In this post we will talk about measures (or bars) and time signature. I recommend that you first read the previous post, where we discussed basic rhythm figures, such as quarter notes, eighth notes, and so forth, right here.
Feel free to read (and re-read) the paragraphs of this post in any order, since it can be a bit hard to fully understand it.
Is time signature a real thing?
One of the main characteristic of a song, or any piece of music, is the time signature. The time signature defines, in a way, how we group notes. So yes, it does exist, with or without notation.
Grouping by 3
Listen to this excerpt of the Waltz in D♭ Major, by Frédéric François Chopin (1810 - 1849) :
(a waltz is a famous dance usually based on a 3 beats patterns)
You can listen to the entire piece here
From measure 5 (we'll talk about what is a measure right after that) to the end, you can strongly feel the 1-2-3 , 1-2-3 pattern.
Grouping by 4
In this score I've written a few bars of a common left hand piano boogie woogie pattern.
Can you feel the 1-2-3-4,1-2-3-4?
Other grouping ?
The most usual way to group notes is grouping by 4. As an example, most nowadays western pop tunes are written in 4.
But there is a LOT of wonderful music, from ALL PARTS of the world, written (or just played and sung) with completely different groupings. (in 5, in 6, in 7, etc)
Why do we need measures ?
This feeling of "groups of notes" is transcribed on the score.
Why do we want to group notes when writing ? We could just simply write notes one after the other, right ?
Ofcoursewecould,butyoucouldalsowritewithoutblankspacesbetweenwords!! Made my point?
So, to be clear :
Why do we have to group notes? (when writing)
Because it's way easier to read that way.
How do we groupe notes?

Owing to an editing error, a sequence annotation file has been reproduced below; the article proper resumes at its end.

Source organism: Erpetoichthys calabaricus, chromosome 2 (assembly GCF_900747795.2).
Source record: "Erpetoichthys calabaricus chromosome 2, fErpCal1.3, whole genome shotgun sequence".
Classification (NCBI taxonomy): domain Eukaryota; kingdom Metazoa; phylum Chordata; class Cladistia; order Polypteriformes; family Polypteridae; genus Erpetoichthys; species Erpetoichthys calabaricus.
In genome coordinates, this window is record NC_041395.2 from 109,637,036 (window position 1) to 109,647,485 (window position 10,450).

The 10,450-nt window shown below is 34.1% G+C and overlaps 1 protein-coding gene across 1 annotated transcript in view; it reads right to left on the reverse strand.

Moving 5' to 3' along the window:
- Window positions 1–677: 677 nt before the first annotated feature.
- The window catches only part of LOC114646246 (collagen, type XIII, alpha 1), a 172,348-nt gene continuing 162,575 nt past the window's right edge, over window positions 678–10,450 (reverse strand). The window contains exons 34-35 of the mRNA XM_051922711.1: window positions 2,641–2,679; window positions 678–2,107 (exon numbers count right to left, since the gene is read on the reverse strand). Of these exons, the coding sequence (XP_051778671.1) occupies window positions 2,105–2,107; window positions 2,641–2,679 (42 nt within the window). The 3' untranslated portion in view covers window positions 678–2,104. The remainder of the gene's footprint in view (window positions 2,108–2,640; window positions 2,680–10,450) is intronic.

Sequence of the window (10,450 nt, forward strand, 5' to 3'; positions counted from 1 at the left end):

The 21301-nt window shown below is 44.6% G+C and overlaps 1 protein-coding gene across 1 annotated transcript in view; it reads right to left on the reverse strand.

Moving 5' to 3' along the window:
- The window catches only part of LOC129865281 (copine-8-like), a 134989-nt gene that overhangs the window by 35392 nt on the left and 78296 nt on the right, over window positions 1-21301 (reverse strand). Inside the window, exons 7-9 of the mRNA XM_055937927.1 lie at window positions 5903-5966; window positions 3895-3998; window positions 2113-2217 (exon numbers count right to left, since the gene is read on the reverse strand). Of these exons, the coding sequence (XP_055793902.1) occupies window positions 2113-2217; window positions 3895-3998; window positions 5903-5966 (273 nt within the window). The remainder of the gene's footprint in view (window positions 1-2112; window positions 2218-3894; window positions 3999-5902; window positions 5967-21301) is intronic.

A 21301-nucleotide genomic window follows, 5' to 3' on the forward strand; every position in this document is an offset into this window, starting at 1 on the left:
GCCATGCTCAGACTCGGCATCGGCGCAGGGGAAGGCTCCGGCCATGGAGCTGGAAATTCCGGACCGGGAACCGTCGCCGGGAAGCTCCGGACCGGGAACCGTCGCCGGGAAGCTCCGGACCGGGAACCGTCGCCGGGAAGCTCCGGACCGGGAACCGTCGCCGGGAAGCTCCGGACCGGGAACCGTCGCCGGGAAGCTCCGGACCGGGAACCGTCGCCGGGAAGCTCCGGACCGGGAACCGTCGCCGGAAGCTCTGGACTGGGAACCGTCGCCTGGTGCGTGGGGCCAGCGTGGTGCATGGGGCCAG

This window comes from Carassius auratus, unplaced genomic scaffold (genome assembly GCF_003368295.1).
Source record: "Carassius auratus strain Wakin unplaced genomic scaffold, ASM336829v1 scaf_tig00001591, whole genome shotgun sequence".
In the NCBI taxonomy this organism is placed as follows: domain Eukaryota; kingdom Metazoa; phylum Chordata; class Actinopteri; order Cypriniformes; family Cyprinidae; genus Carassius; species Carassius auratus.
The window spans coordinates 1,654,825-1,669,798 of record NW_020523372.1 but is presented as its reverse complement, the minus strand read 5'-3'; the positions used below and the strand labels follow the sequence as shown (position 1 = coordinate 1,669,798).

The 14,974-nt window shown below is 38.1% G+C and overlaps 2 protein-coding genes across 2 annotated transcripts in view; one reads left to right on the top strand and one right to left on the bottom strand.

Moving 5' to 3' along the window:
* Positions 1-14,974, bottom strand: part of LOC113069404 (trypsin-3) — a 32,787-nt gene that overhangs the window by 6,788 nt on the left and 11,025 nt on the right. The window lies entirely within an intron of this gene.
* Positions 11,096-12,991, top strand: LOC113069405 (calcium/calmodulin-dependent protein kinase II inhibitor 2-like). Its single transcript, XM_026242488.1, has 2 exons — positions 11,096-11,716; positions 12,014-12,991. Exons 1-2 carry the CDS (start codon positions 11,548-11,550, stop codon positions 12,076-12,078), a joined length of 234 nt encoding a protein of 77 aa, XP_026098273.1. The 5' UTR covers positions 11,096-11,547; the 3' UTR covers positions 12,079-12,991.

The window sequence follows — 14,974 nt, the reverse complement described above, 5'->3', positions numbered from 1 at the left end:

We group notes using measures
What amount of note will a measure contain ?
It is stated by the time signature.
How do I choose to group notes by 3, or by 4 ?
When writing music, we want the score we write to reflect the musical idea we have in mind. So if you are writing a traditional waltz, you should choose to group notes by 3. If you choose to write a traditional rock, you should choose to group notes by 4.
As a rule, the time signature you choose when writing music should correspond to the musical idea you have in mind.
Definition of time signature and measure.
We get to the point !
The time signature is a set of two numbers. It specifies how many beats are to be contained in each measure (upper number) and which note value correspond to one beat (lower number).
For now, the lower number will always be 4, since we work with the convention "one beat = one quarter note". (Sometimes, the lower number is 8, meaning "one beat = on eight note") . So let's forget the lower number.
The upper number simply correspond to the kind of grouping. If it is a grouping by 3, like in a waltz, it's 3
If it is a grouping by 4, like in a waltz, it's 4.
The time signature is written at the beginning of a piece. Have another look at those excerpts, and see how the time signature is written.
In this piece, the time signature is 3 *(remember, for now we don't care about the lower number)*. It means that we make groups (ie measures) of 3 beats.
In this piece, the time signature is 4 *(remember, for now we don't care about the lower number)*. It means that we make groups (ie measures) of 4 beats.
Measure (or bar)
A measure (or bar) is a group of note, that has a length specified by the time signature.
The boundaries of the measure are indicated by vertical bar lines.
Here are 4 measures of music :
Again, have a look at that :In this piece, each measure contains 3 beats : it can be 3 quarter notes, or 6 eighth notes, or any combination leading to 3 beats. In this piece, each measure contains 4 beats : it can be 8 eighth notes, or a whole note.
In this last score, I just put different combination of rhythm feeling 4 beats.